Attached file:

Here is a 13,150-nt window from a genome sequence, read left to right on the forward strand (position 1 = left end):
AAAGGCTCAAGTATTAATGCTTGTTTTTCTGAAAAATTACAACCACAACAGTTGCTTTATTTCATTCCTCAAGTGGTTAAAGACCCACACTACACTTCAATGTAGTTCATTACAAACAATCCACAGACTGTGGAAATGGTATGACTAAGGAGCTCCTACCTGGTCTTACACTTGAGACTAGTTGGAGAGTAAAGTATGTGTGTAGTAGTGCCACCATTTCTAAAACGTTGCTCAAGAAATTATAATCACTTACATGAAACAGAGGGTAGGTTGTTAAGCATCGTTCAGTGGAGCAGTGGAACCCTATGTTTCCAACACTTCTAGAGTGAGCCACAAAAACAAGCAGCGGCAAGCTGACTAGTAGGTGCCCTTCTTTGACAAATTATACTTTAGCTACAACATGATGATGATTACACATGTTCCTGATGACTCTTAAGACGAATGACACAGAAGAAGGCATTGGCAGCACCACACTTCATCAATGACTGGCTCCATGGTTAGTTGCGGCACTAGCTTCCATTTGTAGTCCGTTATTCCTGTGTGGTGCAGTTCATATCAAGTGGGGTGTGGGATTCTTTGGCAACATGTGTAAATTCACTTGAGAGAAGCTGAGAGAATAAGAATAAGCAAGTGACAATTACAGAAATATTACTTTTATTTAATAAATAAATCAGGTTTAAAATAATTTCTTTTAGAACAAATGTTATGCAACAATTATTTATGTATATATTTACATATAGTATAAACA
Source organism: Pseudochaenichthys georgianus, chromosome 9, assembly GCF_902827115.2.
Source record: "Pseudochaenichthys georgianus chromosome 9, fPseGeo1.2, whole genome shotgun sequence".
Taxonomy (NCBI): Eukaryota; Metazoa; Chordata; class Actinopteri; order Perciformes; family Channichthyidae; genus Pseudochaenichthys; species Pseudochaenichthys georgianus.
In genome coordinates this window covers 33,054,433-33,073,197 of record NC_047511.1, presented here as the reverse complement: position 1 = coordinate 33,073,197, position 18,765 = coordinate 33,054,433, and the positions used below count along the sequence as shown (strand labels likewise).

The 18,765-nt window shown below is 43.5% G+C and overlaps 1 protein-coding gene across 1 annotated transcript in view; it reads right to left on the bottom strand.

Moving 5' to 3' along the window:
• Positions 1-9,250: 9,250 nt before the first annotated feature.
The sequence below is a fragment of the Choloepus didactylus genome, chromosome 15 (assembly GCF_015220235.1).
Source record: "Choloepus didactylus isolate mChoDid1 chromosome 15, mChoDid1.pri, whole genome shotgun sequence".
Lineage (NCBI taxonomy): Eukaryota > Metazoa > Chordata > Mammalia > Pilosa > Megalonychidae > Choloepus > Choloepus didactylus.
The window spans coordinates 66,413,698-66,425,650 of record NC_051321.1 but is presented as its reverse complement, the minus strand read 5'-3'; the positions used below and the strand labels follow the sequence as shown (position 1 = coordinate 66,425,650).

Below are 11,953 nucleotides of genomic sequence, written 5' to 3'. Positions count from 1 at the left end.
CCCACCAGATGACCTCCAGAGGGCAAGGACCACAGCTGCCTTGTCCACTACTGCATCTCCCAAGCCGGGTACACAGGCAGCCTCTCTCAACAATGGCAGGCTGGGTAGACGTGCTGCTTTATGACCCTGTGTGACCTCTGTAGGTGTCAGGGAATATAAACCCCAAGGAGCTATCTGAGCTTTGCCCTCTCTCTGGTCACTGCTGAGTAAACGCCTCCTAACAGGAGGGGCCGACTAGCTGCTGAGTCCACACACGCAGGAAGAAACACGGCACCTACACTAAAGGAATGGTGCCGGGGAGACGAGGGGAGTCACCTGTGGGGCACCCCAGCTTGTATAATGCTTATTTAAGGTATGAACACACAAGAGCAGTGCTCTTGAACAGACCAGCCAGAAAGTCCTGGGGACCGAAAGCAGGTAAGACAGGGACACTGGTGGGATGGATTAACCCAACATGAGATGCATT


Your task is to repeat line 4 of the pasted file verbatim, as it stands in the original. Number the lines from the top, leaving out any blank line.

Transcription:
Source record: "Pseudochaenichthys georgianus chromosome 9, fPseGeo1.2, whole genome shotgun sequence".